Thursday, September 29, 2011

Forde's Critique of Moral Influence Theories of Atonement.

More on Forde's view of atonement.  Personally I find much of this critique by him to be out in left field.  But this will be discussed at greater length later.

Having discussed Forde’s critique of penal satisfaction, we will now move to describe the status of so-called “Subjective” theories of atonement in his theology.  “Subjective” or what are frequently described as “moral influence” theories of atonement, fair somewhat better in Forde’s appraisal than the class of theories described in the previous section. 

Forde’s assessment is more favorable on several fronts.  First, Forde appreciates[1] many of the critiques of penal satisfaction doctrine offered by Abelard[2] and by the later Socinians,[3] particularly with regard to issues of rational coherence.  Secondly, according to Forde, those who advocate subjective theories of atonement understand the gratuity of divine love.  The recognition that divine love is a love that does not need to be “bought off,”[4] was, and remains, the main contribution of those who advanced this theory of atonement.  This is particular insight is very strongly represented in the nineteenth-century Liberal Protestant theologies of atonement.  In his treatment of this class of atonements theologies in the Jenson-Braaten dogmatics, Forde mainly focuses on the figures of Friedrich Schleiermacher and Albrecht Ritschl[5] 

Ultimately though, Forde does not find this theory of atonement to be without fault either.  To begin with, he observes that both Schleiermacher and Ritschl identified Jesus’ work with the communication of his peculiar consciousness of God to the Church.  The vocation of the Church is then in turn to communicate this consciousness to the world.[6]  In Schleiermacher, this consciousness is that of divine sovereignty (i.e., “absolute dependence”), whereas in Ritschl, it is primarily that of divine love.  For the Liberal theologians, these experiences were not meant to contradict previous or normal human experiences of the divine, but rather to fulfill and complete them.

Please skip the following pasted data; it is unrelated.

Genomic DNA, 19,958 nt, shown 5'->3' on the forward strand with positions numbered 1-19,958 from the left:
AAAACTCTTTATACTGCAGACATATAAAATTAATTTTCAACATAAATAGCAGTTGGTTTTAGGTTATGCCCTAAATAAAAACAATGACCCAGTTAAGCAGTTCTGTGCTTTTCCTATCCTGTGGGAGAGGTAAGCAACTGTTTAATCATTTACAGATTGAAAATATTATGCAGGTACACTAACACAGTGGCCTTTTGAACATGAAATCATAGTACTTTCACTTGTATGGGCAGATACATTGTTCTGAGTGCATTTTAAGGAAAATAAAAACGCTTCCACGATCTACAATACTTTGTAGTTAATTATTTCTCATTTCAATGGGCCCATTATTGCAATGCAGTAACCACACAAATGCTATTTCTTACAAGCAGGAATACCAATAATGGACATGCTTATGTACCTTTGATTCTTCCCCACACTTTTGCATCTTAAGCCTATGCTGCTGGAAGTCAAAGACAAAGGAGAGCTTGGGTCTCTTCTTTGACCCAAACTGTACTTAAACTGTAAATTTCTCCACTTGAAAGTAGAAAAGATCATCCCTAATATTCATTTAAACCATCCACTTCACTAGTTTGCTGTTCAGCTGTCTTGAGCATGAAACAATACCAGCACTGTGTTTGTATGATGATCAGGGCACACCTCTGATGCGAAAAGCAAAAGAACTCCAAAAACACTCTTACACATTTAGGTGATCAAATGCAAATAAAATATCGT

Herein lays the difficulty with these theories for Forde.  For Forde, the eschatological nature of atonement necessitates that the work of Christ be a wholesale reversal of all that has come before.  The gospel cannot be identified with an activation or supplementation of the possibilities already present in the old age.  This is true, whether these possibilities or potencies are to be identified with an eternal law or a particular description of universal religious experience.  The cross is a brutal, harsh, and utterly disruptive reality, smashing to pieces all previous realities.  It is the end of all human attempts at controlling God, including the attempt to control God by forcing him into the straightjacket of human conceptual schemes.  Such schemes attempt to resist God’s radical judgment and grace, by fitting them into parameters of the old age.

Hence, when Ritschl and Schleiermacher claimed that Christ went to the cross merely to demonstrate his loyalty to his mission of communicating his consciousness of God, the harsh, brutal, and eschatological disruption of the cross was obscured and obfuscated.  It is obscured by the need to harness the cross into the service of a particular theory of religious consciousness.  This theory therefore ultimately does little better than to serve as a means of sinful humanity of protecting itself from the brutal negation presented before its eyes in the crucified Jesus.  Therefore Forde writes, “The bleakness and disaster of the cross are covered by all the theological roses.  Jesus is rescued from death by theology, so any further resurrection is largely superfluous.”[7

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